The African nation has suffered five years of brutal civil war and, despite a fragile peace accord signed two months ago by the government and rebel groups, remains split with ethnic grievances and awash with weapons.
Civilians from rival groups often bear the brunt of the violence and cycle of revenge.
As well as rape, survivors of the violence in the the Northern Liech State's town of Bentiu, also reported being whipped, beaten and clubbed with sticks and rifle butts, MSF said in a statement.
It added that they were also robbed of money, clothes, shoes and food ration cards.
“Some [of those raped] are girls under 10 years old and others are women older than 65. Even pregnant women have not been spared from these brutal attacks,” said MSF midwife Ruth Okello.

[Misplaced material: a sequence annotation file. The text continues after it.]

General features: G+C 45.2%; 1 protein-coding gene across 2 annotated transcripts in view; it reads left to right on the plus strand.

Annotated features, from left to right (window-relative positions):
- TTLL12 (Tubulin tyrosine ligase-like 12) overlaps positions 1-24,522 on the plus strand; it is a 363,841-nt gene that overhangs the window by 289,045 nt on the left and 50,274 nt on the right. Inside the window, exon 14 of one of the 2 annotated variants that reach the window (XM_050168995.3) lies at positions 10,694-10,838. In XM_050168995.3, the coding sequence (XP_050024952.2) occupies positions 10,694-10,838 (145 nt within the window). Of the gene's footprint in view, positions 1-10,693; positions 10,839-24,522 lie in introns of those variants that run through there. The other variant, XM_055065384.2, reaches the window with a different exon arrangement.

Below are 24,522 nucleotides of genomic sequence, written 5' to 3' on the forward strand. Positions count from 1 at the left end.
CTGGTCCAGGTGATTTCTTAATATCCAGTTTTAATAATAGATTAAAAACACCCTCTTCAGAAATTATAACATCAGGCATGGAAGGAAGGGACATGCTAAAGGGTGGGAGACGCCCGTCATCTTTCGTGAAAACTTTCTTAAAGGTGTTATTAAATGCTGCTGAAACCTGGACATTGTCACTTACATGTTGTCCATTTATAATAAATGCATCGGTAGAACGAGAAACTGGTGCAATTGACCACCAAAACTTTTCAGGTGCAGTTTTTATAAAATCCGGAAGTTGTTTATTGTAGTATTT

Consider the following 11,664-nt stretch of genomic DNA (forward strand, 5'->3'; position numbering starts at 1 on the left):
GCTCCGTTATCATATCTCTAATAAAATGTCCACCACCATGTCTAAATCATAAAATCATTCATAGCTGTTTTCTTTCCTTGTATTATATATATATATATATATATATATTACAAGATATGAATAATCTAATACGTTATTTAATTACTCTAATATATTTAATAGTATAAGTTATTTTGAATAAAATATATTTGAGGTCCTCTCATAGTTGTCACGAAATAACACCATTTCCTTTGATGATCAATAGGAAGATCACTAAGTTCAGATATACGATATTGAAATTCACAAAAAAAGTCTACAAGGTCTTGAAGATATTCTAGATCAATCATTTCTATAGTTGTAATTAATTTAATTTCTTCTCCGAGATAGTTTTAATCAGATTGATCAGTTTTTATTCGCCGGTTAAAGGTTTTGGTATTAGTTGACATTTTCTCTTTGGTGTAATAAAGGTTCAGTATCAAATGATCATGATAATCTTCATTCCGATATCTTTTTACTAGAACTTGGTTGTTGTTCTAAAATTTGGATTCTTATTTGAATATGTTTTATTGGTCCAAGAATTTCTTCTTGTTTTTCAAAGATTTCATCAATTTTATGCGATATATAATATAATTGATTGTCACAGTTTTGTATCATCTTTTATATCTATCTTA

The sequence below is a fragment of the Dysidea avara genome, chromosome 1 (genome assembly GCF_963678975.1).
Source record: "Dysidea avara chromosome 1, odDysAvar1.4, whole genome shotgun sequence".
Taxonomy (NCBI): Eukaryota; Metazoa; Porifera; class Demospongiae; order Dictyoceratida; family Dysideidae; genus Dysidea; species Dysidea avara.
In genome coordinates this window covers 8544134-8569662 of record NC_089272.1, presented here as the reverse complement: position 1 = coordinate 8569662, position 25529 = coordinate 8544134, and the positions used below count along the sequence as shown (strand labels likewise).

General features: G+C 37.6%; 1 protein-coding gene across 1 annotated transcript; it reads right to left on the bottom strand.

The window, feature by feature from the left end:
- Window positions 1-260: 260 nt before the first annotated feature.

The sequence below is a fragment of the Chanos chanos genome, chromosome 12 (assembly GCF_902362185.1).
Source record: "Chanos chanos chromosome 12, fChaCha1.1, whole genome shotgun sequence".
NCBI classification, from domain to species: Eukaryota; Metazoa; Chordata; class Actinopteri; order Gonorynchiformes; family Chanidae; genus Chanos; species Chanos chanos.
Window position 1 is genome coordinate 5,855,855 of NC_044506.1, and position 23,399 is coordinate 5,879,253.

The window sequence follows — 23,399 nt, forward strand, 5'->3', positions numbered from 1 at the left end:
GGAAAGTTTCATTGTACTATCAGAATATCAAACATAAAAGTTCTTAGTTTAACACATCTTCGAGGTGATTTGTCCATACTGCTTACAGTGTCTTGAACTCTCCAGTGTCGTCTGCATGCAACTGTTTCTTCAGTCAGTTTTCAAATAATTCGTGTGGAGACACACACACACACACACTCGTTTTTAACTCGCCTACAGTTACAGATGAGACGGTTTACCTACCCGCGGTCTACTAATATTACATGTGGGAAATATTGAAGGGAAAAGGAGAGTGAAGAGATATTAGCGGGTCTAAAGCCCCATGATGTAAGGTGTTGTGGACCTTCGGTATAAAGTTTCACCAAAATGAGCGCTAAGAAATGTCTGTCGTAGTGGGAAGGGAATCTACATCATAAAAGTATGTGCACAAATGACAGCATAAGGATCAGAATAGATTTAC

However, the Northern Liech State's minister for information disputed the veracity of the reports.
“A rape of such a magnitude is not true,” Lam Tungwar said. “We are a state [that] respects human rights and women’s rights top our list.”
Mr Tungwar said local courts would tackle the cases of violence in Bentiu and other counties, but added: “I don’t concur with the current report because it doesn’t portray us and the community in Northern Liech state.”
South Sudan’s president, Salva Kiir, signed a peace agreement with rebel factions in September to end the country’s civil war, which erupted in 2013 and has killed around 400,000 people and forced a third of the population from their homes.
Previous peace deals have quickly fallen apart.
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